Tuesday, September 13, 2005


Sometimes, without really trying, you find yourself doing something that has never been done before. It's a rewarding realization. You feel a little giddy, the edges of the moment sharpen to a cleaner focus and yet another little germ of chaos is added to the world.

This is why I was smiling last Monday night at 10 pm as I stood in the light rain of an early Hokkaido autumn next to the gas station at the corner of Rt. 12 and the mountain road home to Utashinai, pack on my back, a dozen hermit crabs scritch-scratching away in the pockets of my jacket and pants, thumb held out high.

From one extreme to another...

The skinny humps of coral, jungle and sand that make up the prefecture of Okinawa are scattered in a loose formation between Taiwan, to the south, and the Japanese mainland, hundreds of kilometers to the north. Originally inhabited by a Polynesian race known as the Ryukyuu islanders who operated an independent kingdom within the Chinese sphere of influence, the islands were overwhelmed during the early stages of Japapanese colonialism in the late 19th century. Today, Okinawa, like Hokkaido, is more accurately Japanese territory than part of Japan.

Or is it even accurate to call the islands Japanese territory? Since winning the Battle of Okinawa during the final days of World War Two, the American military has maintained a formidable presence on the archipelago. Although official sovereignty was returned to the Japanese in 1972, residents of the main island are so accustomed to living on the outskirts of a foreign military base that they barely bat an eye when American fighter jets roar past during exercises pointed over the horizon at Taiwan.

Both Japanese and American officials discourage interaction between soldiers and the local populace. The policy seems somewhat odd considering that the job that I and thousands of other Americans are hired to perform consists of mingling with the locals in the name of internationalization, but in light of the potential for ugly incidents, such as the gang rape of an Okinawan schoolgirl by four American enlisted men nine years ago, the military and the civilian administrations have less to lose by keeping the military presence out of sight and out of mind (fighter jets notwithstanding).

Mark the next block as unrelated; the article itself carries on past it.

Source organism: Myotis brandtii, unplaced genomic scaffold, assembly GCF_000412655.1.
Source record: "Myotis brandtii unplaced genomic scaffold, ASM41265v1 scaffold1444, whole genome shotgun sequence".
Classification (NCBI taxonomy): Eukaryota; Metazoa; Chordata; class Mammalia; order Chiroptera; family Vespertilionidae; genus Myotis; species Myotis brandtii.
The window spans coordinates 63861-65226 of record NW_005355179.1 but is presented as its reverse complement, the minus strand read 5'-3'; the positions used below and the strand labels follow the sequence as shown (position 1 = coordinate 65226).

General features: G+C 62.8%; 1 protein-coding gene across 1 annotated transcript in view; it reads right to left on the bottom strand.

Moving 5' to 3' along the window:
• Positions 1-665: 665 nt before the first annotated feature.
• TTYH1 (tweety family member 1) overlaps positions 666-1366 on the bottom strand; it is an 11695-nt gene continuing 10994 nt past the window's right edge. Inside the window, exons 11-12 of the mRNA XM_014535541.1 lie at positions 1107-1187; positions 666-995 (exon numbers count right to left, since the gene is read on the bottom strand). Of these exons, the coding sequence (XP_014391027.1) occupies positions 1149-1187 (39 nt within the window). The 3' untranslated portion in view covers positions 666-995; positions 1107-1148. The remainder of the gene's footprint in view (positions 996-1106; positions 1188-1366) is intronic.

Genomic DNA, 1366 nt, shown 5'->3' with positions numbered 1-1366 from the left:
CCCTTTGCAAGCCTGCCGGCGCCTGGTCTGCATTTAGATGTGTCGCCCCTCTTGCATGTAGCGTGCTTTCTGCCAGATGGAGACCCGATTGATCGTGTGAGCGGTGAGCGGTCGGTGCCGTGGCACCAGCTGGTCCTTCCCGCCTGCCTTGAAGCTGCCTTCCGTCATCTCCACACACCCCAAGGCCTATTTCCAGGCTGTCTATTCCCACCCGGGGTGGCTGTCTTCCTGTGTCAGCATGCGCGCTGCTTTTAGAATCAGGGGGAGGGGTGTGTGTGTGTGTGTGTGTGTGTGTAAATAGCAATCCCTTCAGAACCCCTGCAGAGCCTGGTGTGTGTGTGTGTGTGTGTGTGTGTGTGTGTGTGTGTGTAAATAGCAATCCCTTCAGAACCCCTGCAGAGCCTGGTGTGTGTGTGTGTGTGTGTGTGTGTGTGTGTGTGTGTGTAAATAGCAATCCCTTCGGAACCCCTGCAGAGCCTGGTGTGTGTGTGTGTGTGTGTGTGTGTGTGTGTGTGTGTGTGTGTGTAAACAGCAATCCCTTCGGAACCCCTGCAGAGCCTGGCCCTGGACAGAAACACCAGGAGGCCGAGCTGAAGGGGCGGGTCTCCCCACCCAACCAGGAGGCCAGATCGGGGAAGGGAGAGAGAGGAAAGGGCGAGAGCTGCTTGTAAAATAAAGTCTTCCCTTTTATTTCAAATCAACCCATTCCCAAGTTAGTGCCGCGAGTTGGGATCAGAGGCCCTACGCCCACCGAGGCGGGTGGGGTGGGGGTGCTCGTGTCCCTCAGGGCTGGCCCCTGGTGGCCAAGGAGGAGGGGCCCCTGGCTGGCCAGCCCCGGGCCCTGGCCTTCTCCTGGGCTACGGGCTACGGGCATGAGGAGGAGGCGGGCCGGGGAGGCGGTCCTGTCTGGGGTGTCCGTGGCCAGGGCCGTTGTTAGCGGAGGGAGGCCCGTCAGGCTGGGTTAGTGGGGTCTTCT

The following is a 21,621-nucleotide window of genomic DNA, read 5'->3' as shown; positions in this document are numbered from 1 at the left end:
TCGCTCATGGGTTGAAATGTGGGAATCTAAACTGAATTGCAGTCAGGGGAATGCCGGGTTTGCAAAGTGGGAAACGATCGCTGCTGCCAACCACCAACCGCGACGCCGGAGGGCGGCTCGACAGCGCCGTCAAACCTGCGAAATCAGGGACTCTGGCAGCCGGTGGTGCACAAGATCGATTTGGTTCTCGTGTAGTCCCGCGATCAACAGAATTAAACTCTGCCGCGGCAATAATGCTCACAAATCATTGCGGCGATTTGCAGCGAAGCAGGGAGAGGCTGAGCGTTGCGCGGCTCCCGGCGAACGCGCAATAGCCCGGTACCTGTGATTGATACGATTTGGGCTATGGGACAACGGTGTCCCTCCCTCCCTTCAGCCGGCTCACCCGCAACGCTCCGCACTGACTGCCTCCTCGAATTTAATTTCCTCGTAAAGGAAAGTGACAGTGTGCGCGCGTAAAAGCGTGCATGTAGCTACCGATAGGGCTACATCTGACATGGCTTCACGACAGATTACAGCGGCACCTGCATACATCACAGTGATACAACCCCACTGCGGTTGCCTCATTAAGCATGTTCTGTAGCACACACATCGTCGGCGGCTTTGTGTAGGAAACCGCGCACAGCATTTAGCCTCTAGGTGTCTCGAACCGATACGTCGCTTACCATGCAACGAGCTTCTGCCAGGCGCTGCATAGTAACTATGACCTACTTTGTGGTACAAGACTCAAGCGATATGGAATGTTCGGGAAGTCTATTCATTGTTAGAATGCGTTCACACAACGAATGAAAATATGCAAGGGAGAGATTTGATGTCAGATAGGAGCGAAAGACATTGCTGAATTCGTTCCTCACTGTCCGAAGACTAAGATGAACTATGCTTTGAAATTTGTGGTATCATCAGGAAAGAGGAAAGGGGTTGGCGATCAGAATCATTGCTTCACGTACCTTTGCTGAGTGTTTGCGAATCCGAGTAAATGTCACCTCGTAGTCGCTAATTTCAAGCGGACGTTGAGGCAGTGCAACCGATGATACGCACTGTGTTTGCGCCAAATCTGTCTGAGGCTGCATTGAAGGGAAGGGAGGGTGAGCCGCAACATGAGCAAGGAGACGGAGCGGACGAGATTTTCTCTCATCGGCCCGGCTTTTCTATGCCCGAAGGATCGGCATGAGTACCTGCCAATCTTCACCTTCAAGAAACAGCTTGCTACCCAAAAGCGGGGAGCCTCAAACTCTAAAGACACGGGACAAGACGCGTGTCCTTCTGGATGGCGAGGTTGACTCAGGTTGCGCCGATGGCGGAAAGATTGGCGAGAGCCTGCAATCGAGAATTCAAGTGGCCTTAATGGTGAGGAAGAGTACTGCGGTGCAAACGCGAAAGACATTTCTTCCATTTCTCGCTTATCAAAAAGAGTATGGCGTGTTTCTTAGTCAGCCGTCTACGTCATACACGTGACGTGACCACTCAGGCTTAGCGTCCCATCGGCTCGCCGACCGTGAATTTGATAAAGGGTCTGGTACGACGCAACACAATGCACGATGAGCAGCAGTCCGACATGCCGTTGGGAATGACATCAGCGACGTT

As fascinating as Okinawa may be from a sociological and historical standpoint, I decided to go there simply to get my money's worth. The major Japanese airlines offer a really sweet discount birthday fare by which anyone can fly with up to four friends anywhere in the country for only $100 each way within one week of their birthday. It almost seemed like cheating to book a domestic flight from Sapporo to Okinawa (like flying Anchorage to San Juan). If only the generals had decided to keep pushing West instead of bombing Pearl Harbor 60 years ago. I could have flown to Burma.

This is typhoon season in Japan, and the Okinawan islands lie along the center line of the storm-path, but as my lovely travel companion, Rika, was born on September 6th, we would have to rely on luck for blue skies. Nervously following the weather reports for Okinawa all week, it wasn't until the day of departure when we noticed that the clouds over Hokkaido had turned an onimous shade of purple. With the rain slicing down and wind howling, just getting to the airport became a concern.

The omens and oracles intensified. Waiting for Rika in the train station, I took a seat between a puffy faced orange haired girl in an impossibly tiny skirt holding a massive Louis Vuitton bag and a shabby middle aged man who reeked of stale beer. Both took an interest in me.

"Hello," said the girl from my left as the man leaned over to stare, eyes off-focus.

"Hello," I said back. She giggled.

"Sapporo?" she asked, pointing at the train platform. The glitter around her eyes was blinding me.

"Okinawa," I said.

The man to my right was poking my shoulder, trying to get my attention. The girl looked at the man like he was a dog with a mouth full of peanut butter. Then she turned to me, made a little circle with her finger next to her temple, rolled her eyes and walked away laughing without mirth. The man was tugging on my sleeve.

"Typhoon! Typhoon!" He was talking loudly, urgently, lisping between missing teeth.

"Frrssssssshh! Big rain! Big Rain! Wind! It's dangerous! You have to go, go now! Go!"

"Ah, soo desu ka," I said.

The man was clearly frustrated with my calm and grew more agitated, sprinkling bits of English in with his frantic Japanese in a desperate attempt to communicate.

"I came from Hiroshima! Hiroshima! Bomb!"

I nodded my head to show that I was aware of Hiroshima.

"Go Shiretoko! T..tt..tt.tour! But typhoon! Danger! U-turn!"

He demonstrated a sudden U-turn motion with both arms.

"Go back! Go Back!"

"I'm going to Okinawa," I said. He looked as if I had said I was going to the 4th layer of Hell.

"Okinawa!" (Much vigorous head shaking).

"No no no no no. I would never go to Okinawa. They have the habu! The habu! Snake!"

He bit his arm to demonstrate. I was impressed that he knew the English word for snake.

"You die in 5 minutes! The habu!"

The man rummaged around in the pockets of his filthy overcoat and found a can of beer, which he pressed into my hands as if it was the only thing in the world that could protect me from the habu.

"Thanks," I said. "But my train is here."

As I walked away, the station manager was hurrying towards the man from Hiroshima with an expressionless face. I met Rika, boarded the train and plunged south through the rainy night.


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